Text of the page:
2. Pessary

    A pessary is a plastic device that’s inserted into the vagina to provide compression and offer urethral support. It’s a non-invasive option that helps to lift the bladder and apply compression to the urethra so that there is no leakage. Pessaries come in a variety of sizes and shapes to accommodate individual support. Women who receive this treatment often need estrogen tablets, cream, or a ring to tighten the vaginal skin—especially those going through menopause. Incorporating estrogen helps to minimize the risk of ulceration or vaginal skin erosion. Getting a pessary isn’t the best option. It requires continual care and there is a high risk of vaginal infection and bleeding. Not to mention if a pessary isn’t properly cared for, it can cause erosion within the bladder, rectum, or vaginal wall. Only half of the women who receive this treatment continue with it on a long-term basis.

  3. FDA Approved, Emsella Treatments

    Unlike the treatment options above, Emsella offers incredible benefits. This method uses high-velocity electronic magnetic fields to trigger motor neurons in the pelvic floor. It provides deep penetration into the targeted tissues in the pelvic floor, and it stimulates the muscles. It is FDA-approved for both men’s and women’s urinary incontinence. Not only that, but it’s non-invasive, which makes it a great option. Emsella provides better results than basic pelvic floor exercises, and it doesn’t pose as much of a risk as getting a pessary. Not to mention, this treatment is comfortable. You sit on the Emsella chair, fully-clothed while the electronic waves work their magic. In about three weeks, you should notice a difference because this treatment restores the pelvic organs and builds muscle strength. Commonly referred to as the “Kegel throne”, this treatment option is one of the very best non-invasive options available. Furthermore, Emsella tightens vagina walls, minimizes urinary incontinence, and enhances sexual satisfaction. If you’re looking for a treatment that is effective but doesn’t require surgery or cause uncomfortable side effects, this is it.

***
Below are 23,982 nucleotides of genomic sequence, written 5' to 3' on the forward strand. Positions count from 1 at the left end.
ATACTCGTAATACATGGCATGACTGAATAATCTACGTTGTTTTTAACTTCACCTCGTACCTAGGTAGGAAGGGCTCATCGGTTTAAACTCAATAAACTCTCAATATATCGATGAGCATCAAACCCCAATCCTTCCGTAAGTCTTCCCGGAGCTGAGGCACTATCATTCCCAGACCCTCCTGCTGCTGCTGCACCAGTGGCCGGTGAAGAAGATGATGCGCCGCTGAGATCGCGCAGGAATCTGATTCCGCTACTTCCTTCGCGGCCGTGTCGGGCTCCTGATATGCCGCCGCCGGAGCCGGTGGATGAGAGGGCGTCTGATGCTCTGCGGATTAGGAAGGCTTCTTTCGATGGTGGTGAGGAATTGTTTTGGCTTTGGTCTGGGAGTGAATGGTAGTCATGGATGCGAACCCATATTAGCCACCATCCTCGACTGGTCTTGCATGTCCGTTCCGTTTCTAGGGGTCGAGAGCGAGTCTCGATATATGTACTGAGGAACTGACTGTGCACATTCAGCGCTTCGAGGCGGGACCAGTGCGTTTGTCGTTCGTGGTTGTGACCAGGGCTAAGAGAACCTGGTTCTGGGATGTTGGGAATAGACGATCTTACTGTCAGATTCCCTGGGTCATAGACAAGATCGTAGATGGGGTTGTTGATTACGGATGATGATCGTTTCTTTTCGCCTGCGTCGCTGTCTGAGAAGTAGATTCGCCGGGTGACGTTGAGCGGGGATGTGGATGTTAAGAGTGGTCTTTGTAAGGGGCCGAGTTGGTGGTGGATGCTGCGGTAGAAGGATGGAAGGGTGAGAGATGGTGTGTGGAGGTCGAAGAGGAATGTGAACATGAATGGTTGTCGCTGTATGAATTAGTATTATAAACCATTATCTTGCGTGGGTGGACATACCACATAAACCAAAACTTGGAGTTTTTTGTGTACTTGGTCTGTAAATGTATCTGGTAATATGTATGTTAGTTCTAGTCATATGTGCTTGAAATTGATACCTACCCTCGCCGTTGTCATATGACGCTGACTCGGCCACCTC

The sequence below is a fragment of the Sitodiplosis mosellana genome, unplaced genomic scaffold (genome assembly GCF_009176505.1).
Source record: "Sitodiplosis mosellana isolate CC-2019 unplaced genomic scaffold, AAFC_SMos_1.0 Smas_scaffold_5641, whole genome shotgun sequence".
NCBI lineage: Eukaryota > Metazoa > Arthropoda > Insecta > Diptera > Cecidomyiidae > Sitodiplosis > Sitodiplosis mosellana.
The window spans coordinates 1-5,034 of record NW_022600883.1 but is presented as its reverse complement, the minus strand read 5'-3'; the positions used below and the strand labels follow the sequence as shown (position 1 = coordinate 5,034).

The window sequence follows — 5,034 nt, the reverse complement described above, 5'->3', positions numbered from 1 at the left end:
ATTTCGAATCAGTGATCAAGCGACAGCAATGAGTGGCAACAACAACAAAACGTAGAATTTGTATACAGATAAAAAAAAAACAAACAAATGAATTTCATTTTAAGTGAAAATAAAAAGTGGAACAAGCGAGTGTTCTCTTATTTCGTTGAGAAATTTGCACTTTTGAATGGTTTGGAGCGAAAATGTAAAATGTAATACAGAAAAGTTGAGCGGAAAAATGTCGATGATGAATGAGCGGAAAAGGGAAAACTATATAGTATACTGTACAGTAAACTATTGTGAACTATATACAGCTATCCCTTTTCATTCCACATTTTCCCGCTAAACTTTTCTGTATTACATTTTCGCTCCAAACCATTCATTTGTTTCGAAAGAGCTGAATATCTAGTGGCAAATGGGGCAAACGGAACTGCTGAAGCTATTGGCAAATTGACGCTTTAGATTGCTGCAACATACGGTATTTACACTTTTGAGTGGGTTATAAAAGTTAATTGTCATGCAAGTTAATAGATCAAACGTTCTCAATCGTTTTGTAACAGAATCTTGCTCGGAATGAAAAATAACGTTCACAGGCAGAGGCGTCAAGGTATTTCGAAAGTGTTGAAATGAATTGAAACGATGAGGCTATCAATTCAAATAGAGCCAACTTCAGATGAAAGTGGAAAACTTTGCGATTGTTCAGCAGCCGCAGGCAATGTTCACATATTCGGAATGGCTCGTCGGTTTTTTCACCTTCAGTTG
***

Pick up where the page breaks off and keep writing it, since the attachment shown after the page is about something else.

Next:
The Best Treatment for Prolapsed Bladder

Are you suffering from a prolapsed bladder? If so, Renew Wellness & Aesthetics can help you determine the best treatment for you. In addition, we offer a variety of sexual wellness services for both men and women.

If you have any questions for us, call 405-810-5944 or schedule a consultation online. We look forward to helping you get rejuvenated and feel your best!